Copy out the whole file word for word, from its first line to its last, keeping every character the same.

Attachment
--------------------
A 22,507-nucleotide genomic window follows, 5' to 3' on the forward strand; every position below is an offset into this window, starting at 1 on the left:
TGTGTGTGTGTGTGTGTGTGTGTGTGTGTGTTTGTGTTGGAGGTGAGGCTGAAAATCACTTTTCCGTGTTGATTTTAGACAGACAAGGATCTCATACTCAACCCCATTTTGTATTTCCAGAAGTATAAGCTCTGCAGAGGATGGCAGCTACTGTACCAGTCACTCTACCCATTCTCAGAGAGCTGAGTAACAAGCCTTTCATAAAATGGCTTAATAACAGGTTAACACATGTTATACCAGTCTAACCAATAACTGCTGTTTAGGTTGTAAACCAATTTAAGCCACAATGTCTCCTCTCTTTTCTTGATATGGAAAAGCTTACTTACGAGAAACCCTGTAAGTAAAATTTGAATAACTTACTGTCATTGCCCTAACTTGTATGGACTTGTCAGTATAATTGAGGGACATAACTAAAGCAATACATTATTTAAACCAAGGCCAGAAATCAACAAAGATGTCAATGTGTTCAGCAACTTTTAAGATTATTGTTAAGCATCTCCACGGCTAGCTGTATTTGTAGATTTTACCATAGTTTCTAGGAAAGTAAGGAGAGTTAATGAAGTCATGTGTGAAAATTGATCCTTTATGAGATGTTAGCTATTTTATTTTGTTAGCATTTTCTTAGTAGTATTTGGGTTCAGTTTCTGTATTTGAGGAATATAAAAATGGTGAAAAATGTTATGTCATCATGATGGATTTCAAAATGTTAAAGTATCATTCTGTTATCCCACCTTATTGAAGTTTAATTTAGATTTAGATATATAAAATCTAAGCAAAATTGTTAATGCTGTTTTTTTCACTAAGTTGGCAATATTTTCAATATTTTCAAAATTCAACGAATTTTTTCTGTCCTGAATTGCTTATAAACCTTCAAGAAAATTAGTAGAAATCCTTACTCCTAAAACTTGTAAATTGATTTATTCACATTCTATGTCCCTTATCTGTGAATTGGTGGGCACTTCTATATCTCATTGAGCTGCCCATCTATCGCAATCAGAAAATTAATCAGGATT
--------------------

A 22,507-nucleotide genomic window follows, 5' to 3' on the forward strand; every position below is an offset into this window, starting at 1 on the left:
TGTGTGTGTGTGTGTGTGTGTGTGTGTGTGTTTGTGTTGGAGGTGAGGCTGAAAATCACTTTTCCGTGTTGATTTTAGACAGACAAGGATCTCATACTCAACCCCATTTTGTATTTCCAGAAGTATAAGCTCTGCAGAGGATGGCAGCTACTGTACCAGTCACTCTACCCATTCTCAGAGAGCTGAGTAACAAGCCTTTCATAAAATGGCTTAATAACAGGTTAACACATGTTATACCAGTCTAACCAATAACTGCTGTTTAGGTTGTAAACCAATTTAAGCCACAATGTCTCCTCTCTTTTCTTGATATGGAAAAGCTTACTTACGAGAAACCCTGTAAGTAAAATTTGAATAACTTACTGTCATTGCCCTAACTTGTATGGACTTGTCAGTATAATTGAGGGACATAACTAAAGCAATACATTATTTAAACCAAGGCCAGAAATCAACAAAGATGTCAATGTGTTCAGCAACTTTTAAGATTATTGTTAAGCATCTCCACGGCTAGCTGTATTTGTAGATTTTACCATAGTTTCTAGGAAAGTAAGGAGAGTTAATGAAGTCATGTGTGAAAATTGATCCTTTATGAGATGTTAGCTATTTTATTTTGTTAGCATTTTCTTAGTAGTATTTGGGTTCAGTTTCTGTATTTGAGGAATATAAAAATGGTGAAAAATGTTATGTCATCATGATGGATTTCAAAATGTTAAAGTATCATTCTGTTATCCCACCTTATTGAAGTTTAATTTAGATTTAGATATATAAAATCTAAGCAAAATTGTTAATGCTGTTTTTTTCACTAAGTTGGCAATATTTTCAATATTTTCAAAATTCAACGAATTTTTTCTGTCCTGAATTGCTTATAAACCTTCAAGAAAATTAGTAGAAATCCTTACTCCTAAAACTTGTAAATTGATTTATTCACATTCTATGTCCCTTATCTGTGAATTGGTGGGCACTTCTATATCTCATTGAGCTGCCCATCTATCGCAATCAGAAAATTAATCAGGATT